“Its differences — as a broadcaster, a nonprofit, a federated network — serve both as unique challenges and remarkable differentiators,” Maher said. “The obstacles we face are real, but the quality of the programming and the integrity of the mission are also indisputable. They offer a strong basis from which to build our future.”

First Expansion, Then Declines

NPR sprang up in Washington in 1970 as an alternative to commercial media, less than three years after President Lyndon Johnson signed a bill that created the Corporation for Public Broadcasting, a taxpayer-funded organization that partially funds both a nonprofit radio network, NPR, and a nonprofit TV network, PBS.

The founding documents of NPR stipulated that its board of directors would include many representatives from member stations, along with the general public. The goal was to ensure that the board always had the best interests of its local stations at heart.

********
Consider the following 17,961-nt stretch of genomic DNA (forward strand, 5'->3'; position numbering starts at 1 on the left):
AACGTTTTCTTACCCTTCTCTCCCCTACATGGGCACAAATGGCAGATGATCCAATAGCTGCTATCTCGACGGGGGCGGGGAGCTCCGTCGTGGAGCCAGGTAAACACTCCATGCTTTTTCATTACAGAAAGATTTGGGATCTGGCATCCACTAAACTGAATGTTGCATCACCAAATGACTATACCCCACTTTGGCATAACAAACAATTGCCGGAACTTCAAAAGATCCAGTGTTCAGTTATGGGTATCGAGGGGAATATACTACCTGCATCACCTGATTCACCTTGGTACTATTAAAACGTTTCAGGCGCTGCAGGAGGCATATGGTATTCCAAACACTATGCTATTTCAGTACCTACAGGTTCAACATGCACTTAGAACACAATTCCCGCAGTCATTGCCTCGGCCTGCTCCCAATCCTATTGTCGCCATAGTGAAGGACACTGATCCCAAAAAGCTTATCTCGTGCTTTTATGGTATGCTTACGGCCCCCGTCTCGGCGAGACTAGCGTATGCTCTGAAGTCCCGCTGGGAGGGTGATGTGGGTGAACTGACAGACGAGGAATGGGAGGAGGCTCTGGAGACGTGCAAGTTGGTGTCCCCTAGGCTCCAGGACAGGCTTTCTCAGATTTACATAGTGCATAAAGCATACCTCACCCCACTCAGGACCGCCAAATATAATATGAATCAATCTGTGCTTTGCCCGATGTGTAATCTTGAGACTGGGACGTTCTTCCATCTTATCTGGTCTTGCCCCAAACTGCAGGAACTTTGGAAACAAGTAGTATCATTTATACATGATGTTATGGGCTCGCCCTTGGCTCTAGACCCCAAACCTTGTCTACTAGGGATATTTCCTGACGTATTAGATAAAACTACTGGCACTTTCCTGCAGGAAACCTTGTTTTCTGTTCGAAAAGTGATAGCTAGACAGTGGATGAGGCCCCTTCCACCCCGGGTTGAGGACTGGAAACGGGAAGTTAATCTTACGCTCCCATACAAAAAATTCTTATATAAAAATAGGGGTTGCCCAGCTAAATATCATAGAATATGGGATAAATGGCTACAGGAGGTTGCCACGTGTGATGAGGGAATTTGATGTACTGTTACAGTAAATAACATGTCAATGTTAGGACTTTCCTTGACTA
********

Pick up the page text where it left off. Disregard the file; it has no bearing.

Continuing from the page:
A network of 88 charter stations banded together, teaming up to bring listeners across the United States stories including the Senate hearings on the Vietnam War. NPR began making “newsmagazines” for member stations — starting in 1971 with the first broadcast of “All Things Considered” — and received grants from the Corporation for Public Broadcasting.

Before long, NPR exploded. By 1983, it had nearly 300 stations and about 8 million listeners. Today, more than 1,000 people work at NPR, and its audience of millions makes it one of the most influential media companies in the world.

But that growth has reversed course in recent years.